UCSB has recently completed a massive $22 million upgrade of the campus’ electrical infrastructure.
Prior to the overhaul, UCSB was utilizing an antiquated electrical system installed on campus in 1966. At more than 40 years old, the system had grown incapable of supplying UCSB facilities housing high-tech laboratories — such as the California Nanosystems Institute and the Engineering buildings — with adequate power. Over the past eight years, David McHale, Associate Director for Utility and Energy Services, designed and built a modern electrical system for UCSB that should work for decades.
In a press release, McHale said the old system was routinely unable to meet the university’s demands.
“We were having numerous power failures,” McHale said. “Failures were increasing every year because of the age of the system. So we knew we had to replace it.”
In a later phone conversation, McHale elaborated on the power failures, saying that UCSB had been experiencing electrical failures about four times per year. During such instances, he said, as much as 80 percent of the campus was without power for several hours.
For the campuswide electrical overhaul, electricians were required to remove all vestiges of wiring and transformers from the ’60s era system. These old designs were replaced with 135,000 circuit feet of cables, 90,000 feet of conduit and two substation transformers. Also, 75,000 feet of fiber optic cable were added to assist UCSB Campus Design and Facilities engineers in monitoring the system.
McHale described the overhaul process as daunting, given that the university needed the ability to continue functioning during renovation. To compensate, McHale set up generators to supply individual campus buildings while the new system was being installed.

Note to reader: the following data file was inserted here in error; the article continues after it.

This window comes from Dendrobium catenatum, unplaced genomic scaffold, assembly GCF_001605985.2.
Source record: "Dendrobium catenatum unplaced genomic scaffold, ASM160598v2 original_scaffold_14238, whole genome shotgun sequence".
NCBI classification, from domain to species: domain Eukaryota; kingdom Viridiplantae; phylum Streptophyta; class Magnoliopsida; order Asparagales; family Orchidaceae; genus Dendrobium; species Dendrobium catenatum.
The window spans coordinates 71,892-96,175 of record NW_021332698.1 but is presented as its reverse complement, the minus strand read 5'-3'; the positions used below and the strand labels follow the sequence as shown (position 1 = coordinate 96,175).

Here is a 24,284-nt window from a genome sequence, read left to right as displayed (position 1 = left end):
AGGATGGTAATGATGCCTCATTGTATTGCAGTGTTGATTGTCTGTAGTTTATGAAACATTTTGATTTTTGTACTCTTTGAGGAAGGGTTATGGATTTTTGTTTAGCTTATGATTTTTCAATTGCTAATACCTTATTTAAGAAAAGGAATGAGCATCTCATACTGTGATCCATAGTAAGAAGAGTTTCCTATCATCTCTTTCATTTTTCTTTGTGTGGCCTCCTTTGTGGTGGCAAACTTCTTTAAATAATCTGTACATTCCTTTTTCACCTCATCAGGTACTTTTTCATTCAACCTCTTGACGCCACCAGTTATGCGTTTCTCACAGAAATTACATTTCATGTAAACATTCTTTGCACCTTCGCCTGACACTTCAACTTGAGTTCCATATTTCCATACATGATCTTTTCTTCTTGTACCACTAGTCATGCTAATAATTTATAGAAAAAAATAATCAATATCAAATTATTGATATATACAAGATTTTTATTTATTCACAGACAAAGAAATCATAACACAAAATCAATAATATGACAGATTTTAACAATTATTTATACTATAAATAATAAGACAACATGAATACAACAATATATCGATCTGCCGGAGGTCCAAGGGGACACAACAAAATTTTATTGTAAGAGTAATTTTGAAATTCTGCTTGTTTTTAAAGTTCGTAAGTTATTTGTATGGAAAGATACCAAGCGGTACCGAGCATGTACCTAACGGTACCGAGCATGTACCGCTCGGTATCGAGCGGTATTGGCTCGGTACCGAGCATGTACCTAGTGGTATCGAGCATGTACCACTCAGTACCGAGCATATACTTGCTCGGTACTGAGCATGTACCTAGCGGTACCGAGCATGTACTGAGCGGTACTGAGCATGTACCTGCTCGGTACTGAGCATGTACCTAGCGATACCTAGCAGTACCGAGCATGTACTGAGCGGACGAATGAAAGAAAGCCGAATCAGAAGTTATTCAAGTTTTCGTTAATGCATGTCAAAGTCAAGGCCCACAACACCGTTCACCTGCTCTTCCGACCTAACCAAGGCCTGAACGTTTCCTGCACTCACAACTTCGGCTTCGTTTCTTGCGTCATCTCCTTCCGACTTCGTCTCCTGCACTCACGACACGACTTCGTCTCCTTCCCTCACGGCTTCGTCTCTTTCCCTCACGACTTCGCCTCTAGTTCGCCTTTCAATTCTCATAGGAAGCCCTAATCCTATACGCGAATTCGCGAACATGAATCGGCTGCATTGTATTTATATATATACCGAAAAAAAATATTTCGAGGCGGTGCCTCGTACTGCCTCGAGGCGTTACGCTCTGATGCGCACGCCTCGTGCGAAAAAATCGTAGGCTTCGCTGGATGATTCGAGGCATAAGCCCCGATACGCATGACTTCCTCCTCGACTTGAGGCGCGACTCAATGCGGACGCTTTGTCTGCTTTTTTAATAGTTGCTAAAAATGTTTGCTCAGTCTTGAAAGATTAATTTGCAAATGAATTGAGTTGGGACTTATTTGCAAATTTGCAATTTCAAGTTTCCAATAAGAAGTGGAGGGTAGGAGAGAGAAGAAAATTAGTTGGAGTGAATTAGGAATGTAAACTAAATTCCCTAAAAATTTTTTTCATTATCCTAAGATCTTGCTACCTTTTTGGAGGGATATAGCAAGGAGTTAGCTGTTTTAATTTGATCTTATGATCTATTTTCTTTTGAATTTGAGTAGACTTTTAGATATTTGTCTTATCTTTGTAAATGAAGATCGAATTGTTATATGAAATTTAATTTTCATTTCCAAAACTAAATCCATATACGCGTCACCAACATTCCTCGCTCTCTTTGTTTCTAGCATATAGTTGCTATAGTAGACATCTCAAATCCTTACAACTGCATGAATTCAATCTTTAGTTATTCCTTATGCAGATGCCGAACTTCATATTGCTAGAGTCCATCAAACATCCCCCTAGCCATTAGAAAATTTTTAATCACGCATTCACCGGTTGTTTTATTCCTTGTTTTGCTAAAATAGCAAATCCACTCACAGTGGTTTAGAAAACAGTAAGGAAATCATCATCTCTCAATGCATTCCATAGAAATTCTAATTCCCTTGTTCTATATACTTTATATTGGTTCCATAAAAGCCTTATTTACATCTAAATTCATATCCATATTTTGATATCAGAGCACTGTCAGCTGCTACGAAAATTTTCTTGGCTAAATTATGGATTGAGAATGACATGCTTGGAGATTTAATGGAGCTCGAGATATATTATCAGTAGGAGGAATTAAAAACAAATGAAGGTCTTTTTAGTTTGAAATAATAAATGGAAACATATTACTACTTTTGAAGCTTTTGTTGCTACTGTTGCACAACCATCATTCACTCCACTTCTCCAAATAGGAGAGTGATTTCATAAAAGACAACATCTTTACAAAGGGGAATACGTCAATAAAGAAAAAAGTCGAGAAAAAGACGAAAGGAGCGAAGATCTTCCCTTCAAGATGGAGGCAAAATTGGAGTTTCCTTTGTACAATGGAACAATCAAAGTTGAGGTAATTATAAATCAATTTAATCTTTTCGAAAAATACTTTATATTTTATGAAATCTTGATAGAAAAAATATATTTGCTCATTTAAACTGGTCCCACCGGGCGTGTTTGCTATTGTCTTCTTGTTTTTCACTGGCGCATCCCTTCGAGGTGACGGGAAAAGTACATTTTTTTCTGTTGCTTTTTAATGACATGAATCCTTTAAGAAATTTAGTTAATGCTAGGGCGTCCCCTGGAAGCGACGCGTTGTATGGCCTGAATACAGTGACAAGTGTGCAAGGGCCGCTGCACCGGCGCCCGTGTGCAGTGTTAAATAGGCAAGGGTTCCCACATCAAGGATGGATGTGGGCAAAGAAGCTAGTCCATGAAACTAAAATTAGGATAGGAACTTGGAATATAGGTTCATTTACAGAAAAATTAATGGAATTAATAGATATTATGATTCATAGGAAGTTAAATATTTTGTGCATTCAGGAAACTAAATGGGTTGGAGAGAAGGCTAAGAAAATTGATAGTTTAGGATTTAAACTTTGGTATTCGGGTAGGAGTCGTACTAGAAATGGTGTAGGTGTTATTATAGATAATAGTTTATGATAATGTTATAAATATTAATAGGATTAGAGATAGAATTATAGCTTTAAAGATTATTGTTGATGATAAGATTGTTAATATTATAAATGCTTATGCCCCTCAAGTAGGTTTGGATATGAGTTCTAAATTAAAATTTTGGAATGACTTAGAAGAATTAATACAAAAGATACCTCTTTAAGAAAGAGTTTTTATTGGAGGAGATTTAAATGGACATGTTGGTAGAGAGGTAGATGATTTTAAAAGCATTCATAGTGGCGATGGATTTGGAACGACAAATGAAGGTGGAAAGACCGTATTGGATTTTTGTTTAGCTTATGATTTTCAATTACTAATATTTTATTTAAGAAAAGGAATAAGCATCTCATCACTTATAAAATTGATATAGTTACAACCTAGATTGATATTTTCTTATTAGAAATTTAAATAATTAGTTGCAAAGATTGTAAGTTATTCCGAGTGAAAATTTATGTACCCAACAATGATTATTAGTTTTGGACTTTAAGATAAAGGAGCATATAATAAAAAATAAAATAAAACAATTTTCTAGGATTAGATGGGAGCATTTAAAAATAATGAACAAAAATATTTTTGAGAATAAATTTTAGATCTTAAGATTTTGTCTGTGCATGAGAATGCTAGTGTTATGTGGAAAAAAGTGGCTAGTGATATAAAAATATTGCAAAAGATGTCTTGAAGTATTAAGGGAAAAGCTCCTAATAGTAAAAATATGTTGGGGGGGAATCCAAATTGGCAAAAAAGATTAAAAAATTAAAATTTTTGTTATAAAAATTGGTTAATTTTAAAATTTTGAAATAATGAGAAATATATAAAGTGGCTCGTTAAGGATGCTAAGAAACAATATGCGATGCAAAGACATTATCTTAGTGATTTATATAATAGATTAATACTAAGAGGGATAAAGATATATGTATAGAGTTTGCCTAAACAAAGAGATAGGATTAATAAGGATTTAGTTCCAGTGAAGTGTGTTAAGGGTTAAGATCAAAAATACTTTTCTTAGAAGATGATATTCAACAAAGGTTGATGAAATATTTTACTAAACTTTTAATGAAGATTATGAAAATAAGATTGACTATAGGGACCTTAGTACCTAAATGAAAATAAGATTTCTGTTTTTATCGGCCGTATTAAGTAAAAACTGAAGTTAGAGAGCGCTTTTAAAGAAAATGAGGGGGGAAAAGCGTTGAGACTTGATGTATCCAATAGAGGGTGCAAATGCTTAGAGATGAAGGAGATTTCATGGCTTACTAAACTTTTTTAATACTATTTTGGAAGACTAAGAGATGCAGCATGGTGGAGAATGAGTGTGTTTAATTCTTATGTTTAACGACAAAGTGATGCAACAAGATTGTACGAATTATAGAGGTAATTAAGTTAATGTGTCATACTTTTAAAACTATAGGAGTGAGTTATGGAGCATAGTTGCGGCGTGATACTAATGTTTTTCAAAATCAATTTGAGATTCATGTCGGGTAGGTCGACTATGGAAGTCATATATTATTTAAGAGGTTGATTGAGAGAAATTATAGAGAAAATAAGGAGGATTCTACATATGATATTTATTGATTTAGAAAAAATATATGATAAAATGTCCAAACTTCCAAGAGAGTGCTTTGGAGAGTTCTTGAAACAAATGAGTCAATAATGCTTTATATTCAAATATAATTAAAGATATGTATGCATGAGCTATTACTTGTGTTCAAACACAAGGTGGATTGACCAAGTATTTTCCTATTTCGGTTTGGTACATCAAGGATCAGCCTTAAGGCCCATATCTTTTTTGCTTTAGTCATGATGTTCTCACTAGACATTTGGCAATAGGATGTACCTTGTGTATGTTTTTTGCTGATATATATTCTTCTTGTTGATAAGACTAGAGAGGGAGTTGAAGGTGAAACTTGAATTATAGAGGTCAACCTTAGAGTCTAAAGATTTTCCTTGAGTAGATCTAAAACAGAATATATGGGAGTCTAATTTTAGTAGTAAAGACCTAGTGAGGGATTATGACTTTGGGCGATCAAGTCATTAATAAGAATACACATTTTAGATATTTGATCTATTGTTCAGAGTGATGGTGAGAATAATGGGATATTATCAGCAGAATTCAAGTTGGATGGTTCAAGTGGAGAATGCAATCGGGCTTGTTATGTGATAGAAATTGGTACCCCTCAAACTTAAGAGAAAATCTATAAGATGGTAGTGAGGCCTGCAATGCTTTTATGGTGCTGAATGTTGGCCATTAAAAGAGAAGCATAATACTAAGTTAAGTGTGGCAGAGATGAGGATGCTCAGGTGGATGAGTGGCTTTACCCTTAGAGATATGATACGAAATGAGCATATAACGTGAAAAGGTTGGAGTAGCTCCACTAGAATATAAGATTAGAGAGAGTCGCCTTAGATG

“It was an arduous process of looking at how everything is connected,” McHale said. “You [had to] start at the last point and work back in. We would usually set up a generator outside the building while the work was taking place. If the building took a week to convert, it would have an outage only in between turning off the system and setting up the system.”
The UCSB campus demands roughly 15 megawatts of electricity to operate. According to McHale, UCSB’s electricity consumption is equal to about 35 percent of the entire city of Santa Barbara’s power demands. As much as 65 percent of UCSB’s overall electricity is consumed by only 10 buildings that house most of the campus’ laboratories.
Electricity is currently supplied to UCSB by Southern California Edison, which maintains transmission lines that traverse the Santa Ynez Mountains. While some UC campuses such as Los Angeles and San Diego maintain their own cogeneration plants — or in-house power plants — UCSB depends on electricity from outside sources. This system generally works well for UCSB, McHale said, but it has caused trouble in the past. A recent campus power outage this summer was a result of the Gap Fire, which disrupted Edison transmission lines and blacked out the school.